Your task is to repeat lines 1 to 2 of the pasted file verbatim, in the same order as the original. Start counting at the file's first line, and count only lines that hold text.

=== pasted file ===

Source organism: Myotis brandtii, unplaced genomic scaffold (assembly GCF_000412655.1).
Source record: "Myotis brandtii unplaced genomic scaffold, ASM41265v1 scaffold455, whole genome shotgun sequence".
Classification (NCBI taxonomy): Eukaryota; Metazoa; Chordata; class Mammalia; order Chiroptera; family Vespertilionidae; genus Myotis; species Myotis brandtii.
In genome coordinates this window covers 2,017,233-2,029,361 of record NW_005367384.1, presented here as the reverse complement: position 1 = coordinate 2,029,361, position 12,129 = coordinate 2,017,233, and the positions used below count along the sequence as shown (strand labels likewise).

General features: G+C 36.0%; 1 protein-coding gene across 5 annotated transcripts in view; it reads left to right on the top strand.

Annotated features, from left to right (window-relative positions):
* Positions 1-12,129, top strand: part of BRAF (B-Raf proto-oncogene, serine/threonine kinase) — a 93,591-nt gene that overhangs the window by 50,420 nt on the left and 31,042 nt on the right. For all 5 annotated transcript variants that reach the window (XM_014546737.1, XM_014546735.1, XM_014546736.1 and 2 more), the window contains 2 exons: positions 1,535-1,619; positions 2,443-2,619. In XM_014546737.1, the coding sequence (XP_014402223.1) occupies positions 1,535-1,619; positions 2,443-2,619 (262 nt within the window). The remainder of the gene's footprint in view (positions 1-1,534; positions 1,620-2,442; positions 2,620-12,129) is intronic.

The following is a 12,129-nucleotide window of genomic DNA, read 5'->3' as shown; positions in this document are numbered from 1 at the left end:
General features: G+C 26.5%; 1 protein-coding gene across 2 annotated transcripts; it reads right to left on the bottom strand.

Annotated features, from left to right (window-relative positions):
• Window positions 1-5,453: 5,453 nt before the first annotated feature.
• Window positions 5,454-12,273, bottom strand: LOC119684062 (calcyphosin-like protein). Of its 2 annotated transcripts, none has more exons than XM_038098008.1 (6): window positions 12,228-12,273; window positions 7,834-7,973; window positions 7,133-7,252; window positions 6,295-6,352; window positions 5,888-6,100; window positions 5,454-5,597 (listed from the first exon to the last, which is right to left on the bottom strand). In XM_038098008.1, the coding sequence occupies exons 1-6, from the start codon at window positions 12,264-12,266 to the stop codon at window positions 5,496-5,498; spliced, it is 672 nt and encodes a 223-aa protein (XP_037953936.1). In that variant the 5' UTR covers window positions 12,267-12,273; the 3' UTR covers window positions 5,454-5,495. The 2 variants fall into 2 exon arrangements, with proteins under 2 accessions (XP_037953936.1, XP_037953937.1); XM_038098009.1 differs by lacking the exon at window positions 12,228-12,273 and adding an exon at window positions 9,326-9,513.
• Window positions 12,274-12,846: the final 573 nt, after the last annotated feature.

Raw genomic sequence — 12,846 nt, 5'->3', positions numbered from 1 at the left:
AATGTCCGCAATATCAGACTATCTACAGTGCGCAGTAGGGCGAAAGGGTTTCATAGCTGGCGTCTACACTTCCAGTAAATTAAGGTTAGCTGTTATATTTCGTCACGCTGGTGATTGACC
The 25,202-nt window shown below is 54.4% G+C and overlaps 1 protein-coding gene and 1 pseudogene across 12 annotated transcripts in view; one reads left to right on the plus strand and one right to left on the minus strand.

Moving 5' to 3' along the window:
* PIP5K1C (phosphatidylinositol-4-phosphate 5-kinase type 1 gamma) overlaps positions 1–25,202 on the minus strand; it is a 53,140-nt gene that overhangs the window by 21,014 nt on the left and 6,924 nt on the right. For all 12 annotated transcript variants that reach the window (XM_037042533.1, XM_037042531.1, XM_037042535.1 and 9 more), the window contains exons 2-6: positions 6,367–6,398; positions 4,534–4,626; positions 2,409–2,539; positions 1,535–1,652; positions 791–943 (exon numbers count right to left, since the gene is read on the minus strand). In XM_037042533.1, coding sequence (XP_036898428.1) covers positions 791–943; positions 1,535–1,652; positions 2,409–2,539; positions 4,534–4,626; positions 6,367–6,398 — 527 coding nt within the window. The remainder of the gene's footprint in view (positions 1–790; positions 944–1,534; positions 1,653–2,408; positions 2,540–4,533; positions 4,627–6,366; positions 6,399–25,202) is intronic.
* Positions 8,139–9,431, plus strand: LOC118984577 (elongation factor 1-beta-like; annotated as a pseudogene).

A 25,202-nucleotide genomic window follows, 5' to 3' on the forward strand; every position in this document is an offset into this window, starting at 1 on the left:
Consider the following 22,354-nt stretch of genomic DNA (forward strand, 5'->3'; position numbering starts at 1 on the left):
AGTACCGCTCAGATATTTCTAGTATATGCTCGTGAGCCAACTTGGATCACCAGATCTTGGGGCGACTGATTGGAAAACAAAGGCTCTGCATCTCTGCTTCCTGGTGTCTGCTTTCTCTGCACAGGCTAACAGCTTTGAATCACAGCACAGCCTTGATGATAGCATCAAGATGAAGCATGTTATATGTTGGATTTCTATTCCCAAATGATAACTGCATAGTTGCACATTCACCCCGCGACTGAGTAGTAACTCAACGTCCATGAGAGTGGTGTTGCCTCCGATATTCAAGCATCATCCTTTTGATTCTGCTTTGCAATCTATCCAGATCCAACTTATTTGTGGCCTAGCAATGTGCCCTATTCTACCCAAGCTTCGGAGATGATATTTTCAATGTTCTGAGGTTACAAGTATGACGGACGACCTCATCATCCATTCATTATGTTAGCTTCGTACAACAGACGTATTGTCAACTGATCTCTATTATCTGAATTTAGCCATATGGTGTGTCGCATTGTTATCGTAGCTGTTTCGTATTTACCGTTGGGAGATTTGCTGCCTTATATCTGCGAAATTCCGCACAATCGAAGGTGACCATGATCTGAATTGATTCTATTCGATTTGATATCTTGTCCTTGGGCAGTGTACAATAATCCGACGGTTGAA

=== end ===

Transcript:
Source organism: Myotis brandtii, unplaced genomic scaffold (assembly GCF_000412655.1).
Source record: "Myotis brandtii unplaced genomic scaffold, ASM41265v1 scaffold455, whole genome shotgun sequence".